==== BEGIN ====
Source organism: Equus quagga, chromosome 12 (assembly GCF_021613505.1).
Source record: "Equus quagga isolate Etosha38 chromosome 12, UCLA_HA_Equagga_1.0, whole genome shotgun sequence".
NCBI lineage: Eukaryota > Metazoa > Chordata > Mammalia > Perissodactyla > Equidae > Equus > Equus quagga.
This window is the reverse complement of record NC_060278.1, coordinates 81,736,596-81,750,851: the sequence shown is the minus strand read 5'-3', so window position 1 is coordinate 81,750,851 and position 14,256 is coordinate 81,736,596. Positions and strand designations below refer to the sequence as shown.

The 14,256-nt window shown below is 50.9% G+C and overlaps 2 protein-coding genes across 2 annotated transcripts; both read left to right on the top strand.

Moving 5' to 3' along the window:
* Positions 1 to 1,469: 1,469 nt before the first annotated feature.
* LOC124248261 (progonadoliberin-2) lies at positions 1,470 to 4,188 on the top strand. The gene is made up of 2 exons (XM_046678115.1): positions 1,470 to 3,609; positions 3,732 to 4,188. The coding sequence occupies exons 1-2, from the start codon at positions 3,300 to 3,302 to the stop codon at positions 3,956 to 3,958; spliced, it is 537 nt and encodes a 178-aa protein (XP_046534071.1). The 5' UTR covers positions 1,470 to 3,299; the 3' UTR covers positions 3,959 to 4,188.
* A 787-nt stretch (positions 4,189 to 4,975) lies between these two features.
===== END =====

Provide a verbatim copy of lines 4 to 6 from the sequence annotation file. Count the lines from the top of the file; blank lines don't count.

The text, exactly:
This window is the reverse complement of record NC_060278.1, coordinates 81,736,596-81,750,851: the sequence shown is the minus strand read 5'-3', so window position 1 is coordinate 81,750,851 and position 14,256 is coordinate 81,736,596. Positions and strand designations below refer to the sequence as shown.

The 14,256-nt window shown below is 50.9% G+C and overlaps 2 protein-coding genes across 2 annotated transcripts; both read left to right on the top strand.

Moving 5' to 3' along the window: